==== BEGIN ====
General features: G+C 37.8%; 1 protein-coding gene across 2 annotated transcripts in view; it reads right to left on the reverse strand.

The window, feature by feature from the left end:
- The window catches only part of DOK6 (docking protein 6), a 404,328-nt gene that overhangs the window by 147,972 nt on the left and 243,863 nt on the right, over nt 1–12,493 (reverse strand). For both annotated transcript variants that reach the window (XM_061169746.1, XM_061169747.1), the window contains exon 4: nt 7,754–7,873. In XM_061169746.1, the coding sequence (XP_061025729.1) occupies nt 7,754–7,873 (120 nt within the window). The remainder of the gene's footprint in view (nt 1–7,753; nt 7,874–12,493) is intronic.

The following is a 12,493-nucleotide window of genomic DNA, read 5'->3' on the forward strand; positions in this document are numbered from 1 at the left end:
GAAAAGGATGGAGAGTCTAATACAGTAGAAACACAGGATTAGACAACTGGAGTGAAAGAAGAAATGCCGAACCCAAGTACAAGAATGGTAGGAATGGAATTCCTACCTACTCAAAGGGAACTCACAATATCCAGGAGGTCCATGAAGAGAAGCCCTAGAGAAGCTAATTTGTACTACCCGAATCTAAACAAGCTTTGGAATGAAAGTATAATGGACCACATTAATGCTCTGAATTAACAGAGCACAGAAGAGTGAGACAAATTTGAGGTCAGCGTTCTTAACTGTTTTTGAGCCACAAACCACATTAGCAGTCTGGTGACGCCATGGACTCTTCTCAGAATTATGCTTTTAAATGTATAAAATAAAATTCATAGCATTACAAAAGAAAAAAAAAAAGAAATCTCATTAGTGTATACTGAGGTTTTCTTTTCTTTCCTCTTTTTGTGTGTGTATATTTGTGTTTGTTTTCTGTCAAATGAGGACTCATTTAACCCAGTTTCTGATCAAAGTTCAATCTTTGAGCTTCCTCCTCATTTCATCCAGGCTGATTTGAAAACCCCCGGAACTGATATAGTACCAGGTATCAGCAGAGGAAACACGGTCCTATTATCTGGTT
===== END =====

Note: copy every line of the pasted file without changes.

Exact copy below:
General features: G+C 37.8%; 1 protein-coding gene across 2 annotated transcripts in view; it reads right to left on the reverse strand.

The window, feature by feature from the left end:
- The window catches only part of DOK6 (docking protein 6), a 404,328-nt gene that overhangs the window by 147,972 nt on the left and 243,863 nt on the right, over nt 1–12,493 (reverse strand). For both annotated transcript variants that reach the window (XM_061169746.1, XM_061169747.1), the window contains exon 4: nt 7,754–7,873. In XM_061169746.1, the coding sequence (XP_061025729.1) occupies nt 7,754–7,873 (120 nt within the window). The remainder of the gene's footprint in view (nt 1–7,753; nt 7,874–12,493) is intronic.

The following is a 12,493-nucleotide window of genomic DNA, read 5'->3' on the forward strand; positions in this document are numbered from 1 at the left end:
GAAAAGGATGGAGAGTCTAATACAGTAGAAACACAGGATTAGACAACTGGAGTGAAAGAAGAAATGCCGAACCCAAGTACAAGAATGGTAGGAATGGAATTCCTACCTACTCAAAGGGAACTCACAATATCCAGGAGGTCCATGAAGAGAAGCCCTAGAGAAGCTAATTTGTACTACCCGAATCTAAACAAGCTTTGGAATGAAAGTATAATGGACCACATTAATGCTCTGAATTAACAGAGCACAGAAGAGTGAGACAAATTTGAGGTCAGCGTTCTTAACTGTTTTTGAGCCACAAACCACATTAGCAGTCTGGTGACGCCATGGACTCTTCTCAGAATTATGCTTTTAAATGTATAAAATAAAATTCATAGCATTACAAAAGAAAAAAAAAAAGAAATCTCATTAGTGTATACTGAGGTTTTCTTTTCTTTCCTCTTTTTGTGTGTGTATATTTGTGTTTGTTTTCTGTCAAATGAGGACTCATTTAACCCAGTTTCTGATCAAAGTTCAATCTTTGAGCTTCCTCCTCATTTCATCCAGGCTGATTTGAAAACCCCCGGAACTGATATAGTACCAGGTATCAGCAGAGGAAACACGGTCCTATTATCTGGTT